MONTPELIER — Gov. Phil Scott has appointed Lisa Senecal to serve on the Vermont Commission on Women, the state’s nonpartisan commission working to advance rights and opportunities for women and girls. “Lisa’s background and commitment to raising awareness for issues of importance to women, and leadership in advocating to advance opportunities for women, will be a tremendous asset on the commission and for its important mission,” said Scott. Senecal is a marketing and communications professional and small-business entrepreneur. A fourth-generation Vermonter, she attended Norwich University as a civilian student. She has launched and run three successful small businesses, including an award-winning children’s entertainment company and a New Media issue advocacy consulting firm.
BURLINGTON — The Vermont Energy Investment Corporation Board of Directors has named Jim Madej chief executive officer. Madej comes to VEIC with decades of experience in the energy industry, including leadership experience in delivering energy efficiency programs and services to customers in his role as chief customer officer at National Grid USA. “Jim’s deep energy industry expertise and his proven track record of customer-focused leadership made him the ideal choice to lead VEIC in building on the success it has achieved in Vermont, Ohio, Washington, D.C., and beyond in helping customers spend less on energy,” said Richard Cowart, vice president of the board. “I’m excited to join VEIC and lead this great team to deliver innovations to everyone, regardless of income and geography. All market participants need to work together to deliver the clean energy revolution our customers are asking for,” said Madej.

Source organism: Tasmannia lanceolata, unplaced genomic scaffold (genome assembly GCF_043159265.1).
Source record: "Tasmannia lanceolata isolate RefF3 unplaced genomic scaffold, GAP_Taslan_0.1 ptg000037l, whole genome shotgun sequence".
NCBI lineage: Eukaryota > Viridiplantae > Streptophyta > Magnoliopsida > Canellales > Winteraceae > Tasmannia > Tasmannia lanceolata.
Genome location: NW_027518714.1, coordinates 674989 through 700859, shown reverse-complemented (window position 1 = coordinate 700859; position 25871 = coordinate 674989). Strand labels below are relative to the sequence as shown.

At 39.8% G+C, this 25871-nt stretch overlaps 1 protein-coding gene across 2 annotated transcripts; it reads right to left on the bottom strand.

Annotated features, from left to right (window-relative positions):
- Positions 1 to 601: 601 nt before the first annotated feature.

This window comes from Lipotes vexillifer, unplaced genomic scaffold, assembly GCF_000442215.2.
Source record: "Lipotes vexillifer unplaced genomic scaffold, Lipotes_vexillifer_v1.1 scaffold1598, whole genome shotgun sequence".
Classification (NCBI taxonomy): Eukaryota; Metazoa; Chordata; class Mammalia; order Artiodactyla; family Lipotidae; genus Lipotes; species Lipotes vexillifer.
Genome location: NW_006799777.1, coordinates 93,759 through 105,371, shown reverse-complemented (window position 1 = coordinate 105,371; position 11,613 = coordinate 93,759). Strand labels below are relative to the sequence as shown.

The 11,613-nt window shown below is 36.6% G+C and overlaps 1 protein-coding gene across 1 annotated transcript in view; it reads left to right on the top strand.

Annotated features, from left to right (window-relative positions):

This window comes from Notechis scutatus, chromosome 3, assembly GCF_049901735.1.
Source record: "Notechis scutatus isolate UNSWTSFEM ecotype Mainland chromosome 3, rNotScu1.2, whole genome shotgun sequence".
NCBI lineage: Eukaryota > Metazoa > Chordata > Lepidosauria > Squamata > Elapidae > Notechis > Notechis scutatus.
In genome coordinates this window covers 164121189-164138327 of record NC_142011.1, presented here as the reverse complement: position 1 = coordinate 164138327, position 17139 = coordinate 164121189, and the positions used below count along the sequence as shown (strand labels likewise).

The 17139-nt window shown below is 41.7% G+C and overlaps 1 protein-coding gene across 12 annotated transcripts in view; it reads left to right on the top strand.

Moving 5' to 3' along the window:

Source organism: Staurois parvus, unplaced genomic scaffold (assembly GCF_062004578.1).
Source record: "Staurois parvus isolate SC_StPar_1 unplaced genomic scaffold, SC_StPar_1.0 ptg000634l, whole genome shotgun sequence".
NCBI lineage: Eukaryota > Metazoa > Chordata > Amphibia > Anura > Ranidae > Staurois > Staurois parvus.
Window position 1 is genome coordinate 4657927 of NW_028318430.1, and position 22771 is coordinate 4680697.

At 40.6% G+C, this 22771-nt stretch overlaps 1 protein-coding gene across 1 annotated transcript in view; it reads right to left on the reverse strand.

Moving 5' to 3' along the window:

You’ve no doubt heard about the risks associated with investing. “This investment carries this type of risk, while that investment carries another one.” And it is certainly true that all investments do involve some form of risk. But what about not investing? Isn’t there some risk associated with that, too? In fact, by staying on the investment sidelines or at least by avoiding long-term, growth-oriented investments, you may incur several risks.
TOWNSHEND— Roger Allbee, CEO of Grace Cottage Board of Trustees, announced he is retiring as administrator of Grace Cottage Family Health and Hospital in Townshend as soon as the board finds a suitable replacement. Grace Cottage Family Health and Hospital is a health care provider for the West River Valley and beyond. The board of trustees acknowledged Allbee’s more than three years of dedicated service. Stephan Morse said, “Without Roger’s dedicated service, Grace Cottage would be a very different facility today. The West River Valley is grateful for his devotion to Grace Cottage Hospital.” Parties interested in further information on the position should contact Martha Gardiner Dale at Mdale242@gmail.com.
Keisha Pollard has been promoted from personnel supervisor to branch manager of the Barre location of Westaff, according to the Mount Family Group, the Williston-based franchisee of Westaff Workforce Solutions and Remedy Intelligent Staffing. Pollard joined the company in August 2015 and has been instrumental in the growth and success of the Barre branch. In her new position, Pollard is responsible for recruiting, client relations, branch management and growth in the Central Vermont market, which ranges from Morrisville to Bethel. She was born and raised in Vermont and enjoys spending her free time with her son and two cats. Westaff Workforce Solutions is a provider of temporary staffing and employment services in the U.S.